Image of light and shadows

Why did you do it?

Believe me, it was never my plan to get rejected.

If you want to get someone to produce your work, you are at some point going to have to show it to someone you don't know. Once you do that, the odds are that it isn't going to be what they are looking for. That is not a nice feeling, and I know a lot of people who say they could never be a writer because they wouldn't be able to cope with it. But that feeling is temporary: I don't think about the Virgin New Adventure that didn't get commissioned or the Vertigo comic series I never got to create. To be honest, the successes are just as temporary: most writers I know are usually thinking about the next thing, not the last. The half-formed idea is always much more exciting than words on a page.

I get rejections because I try to get work. I can't stop the one, because I can't stop the other. That is, quite simply, all there is to it.

How did you do it?

There is a right and a wrong way to get a rejection. The odds are that you already know what the right way is. When I was editing The Perennial Miss Wildthyme for Obverse Books, I had to deliver a few rejections, and in every case the writers took it on the chin. Once you've been told no, the decision has been made and there's no way you are going to argue anybody into changing their mind. With that in mind, you might be tempted to let the rejector know what you really think of them, but that isn't going to do you any favours. People want to work with people who are good to work with: you demonstrate that you might not be, and you'll find that door closes very quickly.

Instead, it's important to take what positives you can from a rejection. If there's feedback, then that is free advice you can do with whatever you like. If there's an invitation to try again, or the possibility of starting a conversation – even a relationship – then that is genuinely fantastic. What a lot of people forget is that it is entirely possible for an unsolicited submission to convince a producer that a particular story isn't interesting to them, but that its writer is someone they want to work with. It's easy to get fixated on getting produced or published, and so miss out on what people are actually saying to you when they say “not yet”.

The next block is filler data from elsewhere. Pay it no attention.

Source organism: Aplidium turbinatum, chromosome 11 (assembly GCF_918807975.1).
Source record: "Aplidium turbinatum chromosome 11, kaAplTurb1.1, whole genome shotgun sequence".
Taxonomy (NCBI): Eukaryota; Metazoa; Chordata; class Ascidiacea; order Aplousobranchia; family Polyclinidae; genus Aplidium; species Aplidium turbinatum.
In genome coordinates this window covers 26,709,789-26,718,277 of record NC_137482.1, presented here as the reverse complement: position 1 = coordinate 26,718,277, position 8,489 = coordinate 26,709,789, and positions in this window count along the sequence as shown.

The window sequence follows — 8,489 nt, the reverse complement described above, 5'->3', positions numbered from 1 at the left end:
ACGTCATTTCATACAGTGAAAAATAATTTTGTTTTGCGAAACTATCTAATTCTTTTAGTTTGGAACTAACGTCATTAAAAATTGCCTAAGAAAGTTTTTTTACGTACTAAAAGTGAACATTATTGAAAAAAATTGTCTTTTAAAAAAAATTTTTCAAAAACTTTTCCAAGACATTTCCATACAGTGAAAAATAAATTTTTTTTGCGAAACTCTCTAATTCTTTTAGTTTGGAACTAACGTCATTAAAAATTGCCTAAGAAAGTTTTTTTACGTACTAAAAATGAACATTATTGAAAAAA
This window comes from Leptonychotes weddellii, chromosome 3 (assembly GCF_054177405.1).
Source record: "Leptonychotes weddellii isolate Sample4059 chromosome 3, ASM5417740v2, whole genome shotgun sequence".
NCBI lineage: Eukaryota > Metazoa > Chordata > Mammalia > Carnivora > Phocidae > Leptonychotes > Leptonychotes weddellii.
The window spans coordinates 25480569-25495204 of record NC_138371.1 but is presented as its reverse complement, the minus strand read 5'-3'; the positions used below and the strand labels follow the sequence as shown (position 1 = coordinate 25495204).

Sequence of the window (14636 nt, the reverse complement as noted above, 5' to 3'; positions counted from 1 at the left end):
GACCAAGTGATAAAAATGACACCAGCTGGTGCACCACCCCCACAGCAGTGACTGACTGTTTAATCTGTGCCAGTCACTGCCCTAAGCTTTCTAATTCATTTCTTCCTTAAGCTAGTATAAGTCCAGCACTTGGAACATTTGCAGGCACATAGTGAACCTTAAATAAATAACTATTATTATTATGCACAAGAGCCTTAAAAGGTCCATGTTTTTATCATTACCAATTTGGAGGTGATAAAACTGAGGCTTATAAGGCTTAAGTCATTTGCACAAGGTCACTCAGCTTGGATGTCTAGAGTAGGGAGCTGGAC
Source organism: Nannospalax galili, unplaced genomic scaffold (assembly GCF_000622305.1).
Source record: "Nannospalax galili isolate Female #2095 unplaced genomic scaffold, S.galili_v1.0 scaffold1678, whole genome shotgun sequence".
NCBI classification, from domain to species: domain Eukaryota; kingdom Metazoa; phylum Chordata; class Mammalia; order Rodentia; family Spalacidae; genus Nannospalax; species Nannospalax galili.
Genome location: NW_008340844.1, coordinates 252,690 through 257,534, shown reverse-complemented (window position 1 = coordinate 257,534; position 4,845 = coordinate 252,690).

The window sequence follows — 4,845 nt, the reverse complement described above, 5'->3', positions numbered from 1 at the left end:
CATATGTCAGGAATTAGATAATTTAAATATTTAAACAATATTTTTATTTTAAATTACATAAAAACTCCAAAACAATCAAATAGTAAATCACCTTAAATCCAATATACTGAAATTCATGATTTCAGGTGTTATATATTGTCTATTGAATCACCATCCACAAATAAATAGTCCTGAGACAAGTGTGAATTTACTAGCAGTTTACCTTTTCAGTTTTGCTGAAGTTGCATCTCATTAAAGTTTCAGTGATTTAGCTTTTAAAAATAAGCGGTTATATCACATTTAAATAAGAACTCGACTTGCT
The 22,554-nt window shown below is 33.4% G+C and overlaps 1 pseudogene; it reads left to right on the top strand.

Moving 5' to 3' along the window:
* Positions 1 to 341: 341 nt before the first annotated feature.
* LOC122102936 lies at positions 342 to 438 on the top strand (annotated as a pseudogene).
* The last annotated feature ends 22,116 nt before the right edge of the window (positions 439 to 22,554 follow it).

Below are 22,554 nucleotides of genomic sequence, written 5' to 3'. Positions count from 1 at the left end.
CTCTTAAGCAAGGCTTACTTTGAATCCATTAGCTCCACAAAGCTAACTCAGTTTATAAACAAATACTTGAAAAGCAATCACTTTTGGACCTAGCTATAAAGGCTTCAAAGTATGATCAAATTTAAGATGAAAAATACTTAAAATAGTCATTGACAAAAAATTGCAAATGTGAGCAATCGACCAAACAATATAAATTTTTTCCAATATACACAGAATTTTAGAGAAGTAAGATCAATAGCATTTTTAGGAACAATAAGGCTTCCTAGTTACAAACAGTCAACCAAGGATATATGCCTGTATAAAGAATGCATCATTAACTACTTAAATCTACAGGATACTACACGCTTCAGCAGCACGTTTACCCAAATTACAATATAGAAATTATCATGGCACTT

And sometimes there is nothing you can learn from a rejection. No matter how hard you stare at it, a photocopied form rejection isn't going to tell you where you went wrong. Sometimes it's just as important to learn how to put a rejection behind you, and move on to the next thing. The rejections I talk about in this section are just those few that I think illustrate some kind of point: for every one of them, I have a hundred more that only serve to demonstrate how easily hope triumphs over experience.


What did you get out of doing it?

It's easy to over-romanticise the rejection letter, to paint it as a learning experience that you should be glad to have. But I've got plenty of rejections that didn't give me anything more than a bad day. Getting rejections isn't something that's going to make you a better writer. Getting rejections is what's going to happen because you're trying to become a better writer.

But. But …

Every now and then, there are rejections that do help you. The rejections I got from the BBC Writers' Room, with a detailed report of what the reader had loved and also, ultimately, what had scuppered the whole thing for me. Every single rejection that Wolfsong received, with each of them opening the door to sending something else. Or the stories that I've rejected, the very few that have made me realise what I'm willing or able to do as a writer, and that I can walk away when I need to without any puppies needing to die. All of the rejections I've had have knocked my confidence, but some have hidden tiny glimmers of hope.